Steve Edwards said...

Hair does seem to matter a lot. I've been getting the question now for 15 years. Weird, cause my dad started going gray at 18. Then again, you tend to lose your hair when you hit the sauce. Maybe all those fast guys are dopers!

Micah said...

Rad report. Top notch suffering. What more can you ask for? You'll smoke em next year Stainless.

Lisa Romney said...

I'm convinced that each time someone can't believe how dark his hair is, a brown hair falls out and a gray hair grows in. Like little faeries dying when a child doesn't believe. So, please stop talking about his beautiful brown hair.

ChrjSmith said...

Well done! So many of us quit at the slightest hiccup. I've been a reader for a couple years now and always look forward to your updates. Keep it up - you inspire the rest of us!

Aaron said...

Steve, I've been telling you this for years and I hope that now you'll finally listen to me: RUNNING SUCKS!

What we need is the climbing (i.e. bouldering)/biking duathlon. That would be rad, but I'd kick your ass (unless I had to run during the transition, then I'd lose for sure).

Steve Edwards said...

You would indeed for formidable in a bouldering/biking comp. Maybe if it were endurance climbing I'd have a chance.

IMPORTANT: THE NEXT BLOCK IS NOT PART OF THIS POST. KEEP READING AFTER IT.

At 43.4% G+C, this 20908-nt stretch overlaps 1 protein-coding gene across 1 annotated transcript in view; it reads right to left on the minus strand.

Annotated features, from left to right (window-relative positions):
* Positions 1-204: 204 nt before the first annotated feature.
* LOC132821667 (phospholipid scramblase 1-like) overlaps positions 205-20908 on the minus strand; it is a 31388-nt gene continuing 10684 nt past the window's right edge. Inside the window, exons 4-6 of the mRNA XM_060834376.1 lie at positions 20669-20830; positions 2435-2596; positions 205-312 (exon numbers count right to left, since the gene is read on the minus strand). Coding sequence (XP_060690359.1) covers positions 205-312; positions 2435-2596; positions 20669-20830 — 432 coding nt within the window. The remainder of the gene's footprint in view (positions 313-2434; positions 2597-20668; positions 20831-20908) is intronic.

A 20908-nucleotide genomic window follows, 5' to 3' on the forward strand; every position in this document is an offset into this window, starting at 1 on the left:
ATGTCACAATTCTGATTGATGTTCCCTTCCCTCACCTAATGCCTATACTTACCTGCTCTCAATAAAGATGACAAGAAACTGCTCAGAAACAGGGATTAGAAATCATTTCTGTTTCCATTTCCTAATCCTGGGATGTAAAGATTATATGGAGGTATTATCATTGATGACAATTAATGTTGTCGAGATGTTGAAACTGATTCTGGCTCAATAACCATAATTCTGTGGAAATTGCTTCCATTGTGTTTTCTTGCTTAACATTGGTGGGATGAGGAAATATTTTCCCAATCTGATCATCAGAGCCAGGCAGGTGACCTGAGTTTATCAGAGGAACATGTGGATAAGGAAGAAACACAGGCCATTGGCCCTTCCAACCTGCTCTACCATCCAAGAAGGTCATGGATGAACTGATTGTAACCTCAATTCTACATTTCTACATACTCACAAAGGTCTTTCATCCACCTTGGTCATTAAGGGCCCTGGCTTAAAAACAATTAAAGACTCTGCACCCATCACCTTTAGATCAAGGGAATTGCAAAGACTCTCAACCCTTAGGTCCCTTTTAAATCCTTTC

I've tried to get adventure race directions to include climbing for years but they've never found a way to do it. They do rope shit, like tyroleans and abseils, but what someone needs is to add multiple laps above 5.10 (where climbing starts). Even the damn Teva Games doesn't have bouldering in their all around competition. They have trail and road running and biking, and kayaking, but they leave out the climbing. Wtf?

Maybe we should make out own race series.

AARon said...

Steve, we'd never get liability insurance for that. Can you imagine how freakin' hard it would be if both of us were putting our imagination at it. Be like a BDC from hell.

James Garr said...

Thanks for the write up. I'm not a competitive person, but even I can understand the drive to win, and to strive on even when winning is impossible. Because there is nothing worse than doing nothing.

I can tell you were disappointed that you weren't at your best after all that effort to prepare, but I applaud you sir for doing everything in your power to do what you could anyway. That's the spirit of a true athlete.